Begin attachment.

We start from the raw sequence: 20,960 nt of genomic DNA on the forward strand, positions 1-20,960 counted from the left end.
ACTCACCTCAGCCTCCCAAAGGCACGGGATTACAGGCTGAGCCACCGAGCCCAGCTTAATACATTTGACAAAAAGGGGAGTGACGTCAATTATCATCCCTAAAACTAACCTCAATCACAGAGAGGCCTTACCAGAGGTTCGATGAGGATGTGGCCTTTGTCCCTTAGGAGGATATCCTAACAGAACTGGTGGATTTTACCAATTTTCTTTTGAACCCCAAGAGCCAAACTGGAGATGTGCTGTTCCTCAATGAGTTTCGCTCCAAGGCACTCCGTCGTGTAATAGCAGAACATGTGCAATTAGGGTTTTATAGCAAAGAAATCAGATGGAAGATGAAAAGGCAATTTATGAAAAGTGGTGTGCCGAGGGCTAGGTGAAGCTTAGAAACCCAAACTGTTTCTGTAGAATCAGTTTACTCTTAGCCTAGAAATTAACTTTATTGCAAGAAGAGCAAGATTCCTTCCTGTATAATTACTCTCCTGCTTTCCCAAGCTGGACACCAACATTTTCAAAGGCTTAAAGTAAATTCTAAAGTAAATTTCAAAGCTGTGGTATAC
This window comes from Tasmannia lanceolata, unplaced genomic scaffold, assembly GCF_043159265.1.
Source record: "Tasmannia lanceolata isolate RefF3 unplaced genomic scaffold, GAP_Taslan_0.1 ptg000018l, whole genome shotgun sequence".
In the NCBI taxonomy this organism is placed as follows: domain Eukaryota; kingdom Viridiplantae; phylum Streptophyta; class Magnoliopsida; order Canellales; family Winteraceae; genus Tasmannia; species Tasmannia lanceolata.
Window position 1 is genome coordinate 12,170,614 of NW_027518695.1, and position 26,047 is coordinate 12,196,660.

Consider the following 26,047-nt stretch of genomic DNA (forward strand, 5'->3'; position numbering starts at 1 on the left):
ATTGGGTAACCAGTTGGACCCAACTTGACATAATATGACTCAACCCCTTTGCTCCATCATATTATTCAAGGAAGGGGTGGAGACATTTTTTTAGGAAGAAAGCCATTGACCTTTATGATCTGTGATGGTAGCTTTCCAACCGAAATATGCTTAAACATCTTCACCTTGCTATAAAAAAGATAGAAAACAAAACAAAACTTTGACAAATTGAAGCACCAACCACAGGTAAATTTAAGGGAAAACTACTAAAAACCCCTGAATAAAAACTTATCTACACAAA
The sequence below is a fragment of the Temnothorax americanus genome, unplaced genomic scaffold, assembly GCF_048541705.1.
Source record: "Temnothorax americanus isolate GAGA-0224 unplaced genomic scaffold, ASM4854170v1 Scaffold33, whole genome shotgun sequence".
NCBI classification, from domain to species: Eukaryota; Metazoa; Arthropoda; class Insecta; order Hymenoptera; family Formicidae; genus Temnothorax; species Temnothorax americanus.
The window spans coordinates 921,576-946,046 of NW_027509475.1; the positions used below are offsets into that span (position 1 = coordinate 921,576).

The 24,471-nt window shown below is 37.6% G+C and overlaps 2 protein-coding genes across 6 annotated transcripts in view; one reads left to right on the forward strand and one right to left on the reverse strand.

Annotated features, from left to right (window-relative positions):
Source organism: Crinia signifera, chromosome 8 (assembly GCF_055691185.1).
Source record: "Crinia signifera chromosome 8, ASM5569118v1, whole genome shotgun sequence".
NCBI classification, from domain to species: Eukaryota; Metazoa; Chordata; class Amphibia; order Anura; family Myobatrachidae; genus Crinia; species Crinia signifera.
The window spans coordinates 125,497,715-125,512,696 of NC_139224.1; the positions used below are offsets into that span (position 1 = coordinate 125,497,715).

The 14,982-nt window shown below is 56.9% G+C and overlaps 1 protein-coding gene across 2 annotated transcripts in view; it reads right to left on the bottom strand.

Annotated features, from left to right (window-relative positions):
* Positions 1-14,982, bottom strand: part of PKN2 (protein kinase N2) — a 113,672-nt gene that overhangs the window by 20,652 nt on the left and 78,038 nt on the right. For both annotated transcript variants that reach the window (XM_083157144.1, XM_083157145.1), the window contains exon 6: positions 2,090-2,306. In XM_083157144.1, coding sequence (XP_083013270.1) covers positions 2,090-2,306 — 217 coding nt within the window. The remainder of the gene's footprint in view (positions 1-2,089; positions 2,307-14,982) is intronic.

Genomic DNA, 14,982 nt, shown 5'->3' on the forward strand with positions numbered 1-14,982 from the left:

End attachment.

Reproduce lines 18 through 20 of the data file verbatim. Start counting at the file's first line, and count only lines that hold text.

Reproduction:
The window spans coordinates 125,497,715-125,512,696 of NC_139224.1; the positions used below are offsets into that span (position 1 = coordinate 125,497,715).

The 14,982-nt window shown below is 56.9% G+C and overlaps 1 protein-coding gene across 2 annotated transcripts in view; it reads right to left on the bottom strand.

Annotated features, from left to right (window-relative positions):